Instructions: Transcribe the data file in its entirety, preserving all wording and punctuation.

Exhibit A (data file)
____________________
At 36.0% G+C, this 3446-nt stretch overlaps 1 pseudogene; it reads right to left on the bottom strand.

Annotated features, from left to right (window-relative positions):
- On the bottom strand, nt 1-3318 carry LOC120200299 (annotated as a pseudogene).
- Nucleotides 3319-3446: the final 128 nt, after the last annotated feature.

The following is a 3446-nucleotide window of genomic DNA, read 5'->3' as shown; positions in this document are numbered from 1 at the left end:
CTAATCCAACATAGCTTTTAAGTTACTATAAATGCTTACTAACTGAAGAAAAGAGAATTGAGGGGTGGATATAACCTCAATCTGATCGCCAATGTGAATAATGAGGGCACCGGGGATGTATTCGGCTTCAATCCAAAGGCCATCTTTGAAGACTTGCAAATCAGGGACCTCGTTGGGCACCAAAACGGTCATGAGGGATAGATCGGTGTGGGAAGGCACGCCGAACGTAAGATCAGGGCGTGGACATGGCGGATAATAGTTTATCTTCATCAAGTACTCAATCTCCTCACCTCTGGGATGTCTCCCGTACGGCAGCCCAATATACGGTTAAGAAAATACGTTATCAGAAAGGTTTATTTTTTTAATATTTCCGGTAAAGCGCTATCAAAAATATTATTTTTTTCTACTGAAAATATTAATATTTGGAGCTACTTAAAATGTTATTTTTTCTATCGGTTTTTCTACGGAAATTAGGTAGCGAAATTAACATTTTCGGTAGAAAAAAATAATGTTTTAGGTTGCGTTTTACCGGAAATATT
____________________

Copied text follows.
At 36.0% G+C, this 3446-nt stretch overlaps 1 pseudogene; it reads right to left on the bottom strand.

Annotated features, from left to right (window-relative positions):
- On the bottom strand, nt 1-3318 carry LOC120200299 (annotated as a pseudogene).
- Nucleotides 3319-3446: the final 128 nt, after the last annotated feature.

The following is a 3446-nucleotide window of genomic DNA, read 5'->3' as shown; positions in this document are numbered from 1 at the left end:
CTAATCCAACATAGCTTTTAAGTTACTATAAATGCTTACTAACTGAAGAAAAGAGAATTGAGGGGTGGATATAACCTCAATCTGATCGCCAATGTGAATAATGAGGGCACCGGGGATGTATTCGGCTTCAATCCAAAGGCCATCTTTGAAGACTTGCAAATCAGGGACCTCGTTGGGCACCAAAACGGTCATGAGGGATAGATCGGTGTGGGAAGGCACGCCGAACGTAAGATCAGGGCGTGGACATGGCGGATAATAGTTTATCTTCATCAAGTACTCAATCTCCTCACCTCTGGGATGTCTCCCGTACGGCAGCCCAATATACGGTTAAGAAAATACGTTATCAGAAAGGTTTATTTTTTTAATATTTCCGGTAAAGCGCTATCAAAAATATTATTTTTTTCTACTGAAAATATTAATATTTGGAGCTACTTAAAATGTTATTTTTTCTATCGGTTTTTCTACGGAAATTAGGTAGCGAAATTAACATTTTCGGTAGAAAAAAATAATGTTTTAGGTTGCGTTTTACCGGAAATATT